Other Important Information[edit]

Pinyon pines have a very slow growth pattern and can take almost a century to reach 12 meters in height, only begin to grow cones after 35 years, and perform seed masting every 5 to 7 years throughout their lifetime. This particular woodland habitat is not adapted to fire, where fuel loads are not large or significant enough to maintain a devastating fire, although many of the accessory plants are particularly vulnerable to wildfires which can be critical to the environment because these tree species strictly rely upon various nurse plants for assistance in new growth. Though prescribed fire has been applied to these regions in order to manage the land, clear the landscape for new recruitment, or used to feed livestock animals, a negative consequence of prescribed burns usually deplete seed banks within the community as well as open the space to annual grasses which are more often invasive and ideal fuel stock. Cheatgrass is one of those invasive species that continues to promote type conversion via more frequent wildfire intervals. Variations in elevation create an ecotone between the Juniper and Pinyon species, where they can commonly overlap at around an elevation of 5,000 feet. However, there are some problems with the Juniper species, specifically the Western Juniper which can be invasive to the understory, herbaceous layer, and wildlife environments. Lack of an herbaceous layer leads to increased soil erosion and removal of groundwater resources due to the over exploitative nature that Junipers have an that ecosystem.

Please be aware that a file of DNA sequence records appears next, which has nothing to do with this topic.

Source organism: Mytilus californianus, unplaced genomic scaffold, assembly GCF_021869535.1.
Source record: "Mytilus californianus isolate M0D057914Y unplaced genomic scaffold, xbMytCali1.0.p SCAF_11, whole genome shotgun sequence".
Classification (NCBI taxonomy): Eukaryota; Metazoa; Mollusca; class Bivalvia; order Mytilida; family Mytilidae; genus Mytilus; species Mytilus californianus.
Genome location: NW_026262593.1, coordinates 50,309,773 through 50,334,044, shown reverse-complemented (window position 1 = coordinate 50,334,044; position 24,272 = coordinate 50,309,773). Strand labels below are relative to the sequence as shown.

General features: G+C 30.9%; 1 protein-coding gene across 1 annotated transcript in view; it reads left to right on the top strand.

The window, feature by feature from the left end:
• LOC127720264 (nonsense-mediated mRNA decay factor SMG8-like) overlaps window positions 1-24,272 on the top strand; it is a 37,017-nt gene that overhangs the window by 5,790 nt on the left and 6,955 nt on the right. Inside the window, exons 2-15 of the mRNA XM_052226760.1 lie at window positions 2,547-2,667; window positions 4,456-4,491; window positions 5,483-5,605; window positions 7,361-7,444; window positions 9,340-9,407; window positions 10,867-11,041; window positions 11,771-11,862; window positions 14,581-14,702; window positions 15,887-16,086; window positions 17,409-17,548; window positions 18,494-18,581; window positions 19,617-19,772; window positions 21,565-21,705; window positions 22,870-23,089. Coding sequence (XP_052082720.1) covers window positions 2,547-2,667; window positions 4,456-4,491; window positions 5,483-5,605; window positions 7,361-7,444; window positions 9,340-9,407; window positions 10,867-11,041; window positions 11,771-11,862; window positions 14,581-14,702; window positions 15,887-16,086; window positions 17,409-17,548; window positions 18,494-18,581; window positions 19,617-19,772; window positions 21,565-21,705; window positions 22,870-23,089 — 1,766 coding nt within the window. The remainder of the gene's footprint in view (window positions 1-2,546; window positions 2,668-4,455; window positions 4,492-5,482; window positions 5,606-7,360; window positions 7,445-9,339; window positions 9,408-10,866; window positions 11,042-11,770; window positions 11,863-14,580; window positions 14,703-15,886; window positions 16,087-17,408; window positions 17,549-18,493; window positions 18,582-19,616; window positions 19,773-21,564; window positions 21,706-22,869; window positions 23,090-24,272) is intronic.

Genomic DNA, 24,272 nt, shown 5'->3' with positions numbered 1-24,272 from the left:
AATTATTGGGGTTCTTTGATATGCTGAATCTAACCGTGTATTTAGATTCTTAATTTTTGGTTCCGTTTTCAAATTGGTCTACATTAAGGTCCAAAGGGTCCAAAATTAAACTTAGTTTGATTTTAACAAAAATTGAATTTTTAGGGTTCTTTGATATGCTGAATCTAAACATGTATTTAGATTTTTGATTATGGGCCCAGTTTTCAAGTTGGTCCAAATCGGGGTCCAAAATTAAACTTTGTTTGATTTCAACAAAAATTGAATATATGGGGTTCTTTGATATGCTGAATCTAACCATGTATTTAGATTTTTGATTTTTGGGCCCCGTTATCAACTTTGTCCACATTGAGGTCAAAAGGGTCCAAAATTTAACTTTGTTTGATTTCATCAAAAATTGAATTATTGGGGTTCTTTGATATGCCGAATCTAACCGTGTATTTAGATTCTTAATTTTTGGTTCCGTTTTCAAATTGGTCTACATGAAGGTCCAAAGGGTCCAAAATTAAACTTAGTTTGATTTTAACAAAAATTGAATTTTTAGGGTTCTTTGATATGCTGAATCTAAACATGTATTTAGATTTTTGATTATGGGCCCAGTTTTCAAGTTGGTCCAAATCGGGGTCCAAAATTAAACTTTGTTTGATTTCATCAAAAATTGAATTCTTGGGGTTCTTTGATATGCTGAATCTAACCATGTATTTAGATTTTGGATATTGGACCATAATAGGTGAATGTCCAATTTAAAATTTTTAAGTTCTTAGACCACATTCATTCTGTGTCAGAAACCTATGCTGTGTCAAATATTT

See also[edit]

References[edit]

  1. ^ a b c d e Damian Fagan, Canyon Country Wildflowers, p. 3
  2. ^ a b c d e f g Pam MacKay, Mojave Desert Wildflowers, p19-20
  3. ^ a b c d e f g h i Karen Wiese, Sierra Nevada Wildflowers, 2013, p. 18
  4. ^ Ronald J. Taylor, Sagebrush Country
  5. ^ Laird Blackwell, Great Basin Wildflowers, p5-6
  6. ^ "[Pinyon-juniper ecosystem]". Digital-Desert: Mojave Desert. Retrieved 1 February 2016.
  7. ^ "[Singleleaf Pinyon Pinus monophylla Torr. & Frem.]". USDA/NRCS Plant Materials Center. Retrieved 21 March 2019.
  8. ^ "[Science Daily Reference Terms, Desert]". Science Daily. Retrieved 21 March 2019.
  9. ^ "[The Grassland Biome]". Biomes Home UCMP authors. Retrieved 21 March 2019.
  10. ^ "Pinyon-Juniper Woodlands - Introduction & Distribution (U.S. National Park Service)". www.nps.gov. Retrieved 2018-01-26.
  11. ^ Cronquist, (1972).
  12. ^ Dick-Peddie, (1999) pp. 87.
  13. ^ Adrienne Knute, Plants of the East Mojave, p31.

Sources[edit]

  • Dick-Peddie, William A. (1999). New Mexico Vegetation: Past, Present, and Future. University of New Mexico Press. p. 280. ISBN 0-8263-2164-X.
  • Cronquist, Arthur; Arthur H. Holmgren; Noel H. Holmgren; James L. Reveal; James Reveal; Noel Holmgren (1972). Intermountain Flora - Vascular Plants of the Intermountain West, U.S.A. - Geological and Botanical History of the Region, its Plant Geography and a Glossary. Vol. 1. The New York Botanical Garden Press. p. 270. ISBN 0-89327-300-7.